The procession of Dodgers awaiting the arrival of Matt Kemp stretched from the on-deck circle to the end of the dugout. As he rounded third, in the moments after launching a go-ahead, three-run homer in the eighth inning of a 3-2 victory over Arizona, Kemp slammed his hands together and pointed skyward. Then he disappeared into the arms of his teammates, a group now tied for first place in the National League West.
There were elaborate handshakes from Manny Machado and Justin Turner, the runners Kemp brought home after taking Diamondbacks reliever Archie Bradley deep. There was a bear hug from Enrique Hernandez and a bro hug from Yasiel Puig. At the top step of the dugout, Dave Roberts pounded Kemp’s chest, before the rest of the group engulfed him.
“It was special,” Roberts said. “Matt’s had a lot of huge hits in his career, especially as a Dodger. This has got to rate somewhere near the top.”
Trailing all evening, desperate for offense, the Dodgers (74-62) swiped another victory from Arizona with an eighth-inning homer. The result put the team in position to move into sole possession of the division lead with a victory in Sunday’s series finale.
Kemp came to the plate in the midst of a lengthy skid. After homering 15 times in the first half, he had gone deep only three times since the All-Star break. As he stepped in against Bradley, his last home run had taken flight Aug. 17. Bradley offered Kemp a chance to break the streak.
Bradley opened the at-bat with a pair of 95-mph fastballs. Both blazed over the plate for strikes. Up in the count, Bradley tried a breaking ball. The switch backfired. He let a 1-2 curve float over the middle. Kemp destroyed the pitch.
In the process, Kemp took Clayton Kershaw off the hook for a potential hard-luck loss. It also set the stage for closer Kenley Jansen to record his second save in a row after four ugly outings in late August.
In the finale, rookie Walker Buehler will try to top Kershaw, who completed seven innings for the fourth start in a row. He was penalized by a pair of solo home runs. He kept Arizona quiet otherwise.
“This was a big win for us tonight,” Kershaw said. “We’ll build off this.”
The matchup with Arizona was a test for Kershaw. He had pitched up to his own standard since returning from the disabled list in June, with a 2.15 earned-run average in 12 starts. In his previous three starts, Kershaw had struck out 25 batters in 23 innings while permitting five runs.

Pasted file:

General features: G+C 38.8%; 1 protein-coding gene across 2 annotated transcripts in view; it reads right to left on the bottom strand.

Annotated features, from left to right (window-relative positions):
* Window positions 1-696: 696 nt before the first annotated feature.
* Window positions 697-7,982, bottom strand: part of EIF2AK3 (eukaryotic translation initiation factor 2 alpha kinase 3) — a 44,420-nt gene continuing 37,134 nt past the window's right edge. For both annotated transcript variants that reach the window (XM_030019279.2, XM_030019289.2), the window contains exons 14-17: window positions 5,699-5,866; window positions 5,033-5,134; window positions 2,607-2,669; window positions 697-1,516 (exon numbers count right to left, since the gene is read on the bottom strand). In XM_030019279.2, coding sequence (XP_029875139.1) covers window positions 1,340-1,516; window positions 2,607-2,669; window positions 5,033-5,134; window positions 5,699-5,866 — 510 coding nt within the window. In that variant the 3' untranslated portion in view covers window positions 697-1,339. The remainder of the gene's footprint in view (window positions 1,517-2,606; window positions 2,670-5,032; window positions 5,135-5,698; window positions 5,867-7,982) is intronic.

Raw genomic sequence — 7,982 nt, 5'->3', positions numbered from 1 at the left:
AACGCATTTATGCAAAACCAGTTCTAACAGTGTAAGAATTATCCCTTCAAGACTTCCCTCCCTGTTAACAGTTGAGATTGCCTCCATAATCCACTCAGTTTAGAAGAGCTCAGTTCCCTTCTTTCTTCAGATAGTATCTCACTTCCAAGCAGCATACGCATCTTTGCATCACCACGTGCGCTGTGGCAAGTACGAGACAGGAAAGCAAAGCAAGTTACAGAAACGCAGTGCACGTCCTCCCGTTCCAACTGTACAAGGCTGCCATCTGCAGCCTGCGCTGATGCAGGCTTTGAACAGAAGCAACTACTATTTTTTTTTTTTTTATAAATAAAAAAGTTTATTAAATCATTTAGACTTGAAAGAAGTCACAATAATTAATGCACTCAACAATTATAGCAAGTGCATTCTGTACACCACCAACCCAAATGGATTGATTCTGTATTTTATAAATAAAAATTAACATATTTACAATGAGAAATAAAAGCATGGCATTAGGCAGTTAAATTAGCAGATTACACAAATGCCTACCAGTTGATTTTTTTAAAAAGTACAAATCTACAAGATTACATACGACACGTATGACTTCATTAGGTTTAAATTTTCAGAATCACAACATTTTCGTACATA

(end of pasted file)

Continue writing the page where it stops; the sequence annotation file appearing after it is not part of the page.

Kershaw had excelled by altering his patterns. After years of pounding hitters inside with fastballs and finishing them with sliders, he had begun expanding to the outer half of the plate. The alteration came as his fastball velocity decreased, and the gap between the speed of his heater and slider had shrunk.
“The hitters are going to let you know what you need to do to get them out,” Kershaw said. “Pitchers, myself included, we’re pretty stubborn by nature, so we’re not going to change unless we have to. It doesn’t feel like I’ve changed, but obviously people tell me that I have.”
Yet in Saturday’s second inning he was punished for utilizing a familiar sequence. The first pitch of the inning was a 90-mph fastball to Eduardo Escobar. The ball traveled inside, where Escobar showed the ability for damage. The solo shot put the Dodgers in a hole, but it did not set Kershaw on his heels.
Kershaw responded to the homer by retiring the next 12 hitters he faced. He generated soft contact during his second turn through the order. He finished the fifth by whiffing Jeff Mathis with an 89-mph fastball. Kershaw was rolling — but his offense was stagnant.
Arizona countered Kershaw with Patrick Corbin, a left-hander who may be the most talented member of its staff. Corbin had limited the Dodgers to two runs in three starts this season. The Dodgers banked on the upgrades made to their roster since May; Corbin had dominated a lineup which did not include Turner, Machado, Brian Dozier and new addition David Freese.
The offense could not mount a threat against Corbin until the fourth. After Freese got hit by a slider, Escobar fumbled a grounder from Puig, which left Freese on third and Puig on second with one out. To the plate stepped Austin Barnes, who had singled in the second for only his 27th hit of the season. He would not notch No. 28 in his next at-bat.
Barnes could not even make a productive out. He tapped a grounder toward the mound. Corbin pounced and caught Freese in a rundown. Kershaw grounded out to end the inning. Corbin barreled through the top of the Dodgers’ lineup in the fifth, striking out Turner and Machado, but pushed his pitch count to 96.
The night before, the Dodgers punished Arizona manager Torey Lovullo for leaving Zack Greinke in to face Turner in the eighth inning. Lovullo was more aggressive with his bullpen management Saturday. He pulled Corbin for pinch hitter Christian Walker to start the sixth.
The move paid off. Walker boomed a 90-mph fastball over the left-field fence. The Diamondbacks had accumulated only two hits against Kershaw. They made them count.
Kershaw pitched around a single by Ketel Marte in the seventh. After Chris Owings flied out to end the inning, Kershaw lumbered into his dugout. He stopped by Roberts’ perch long enough to learn his night was over. Kershaw had thrown only 91 pitches, but his spot in the order was up in the bottom of the inning, and the Dodgers needed runs.
The runs did not arrive until the eighth, when Lovullo went to Bradley. Turner slipped a one-out single through the right side of the infield. Machado hung with Bradley for 10 pitches, coming back from an 0-2 count to walk. “The at-bat that Manny put on Archie was incredible,” Turner said.
It was up to Kemp. He was unsure where his home run ranked among his career highlights. But he knew it belonged near the top.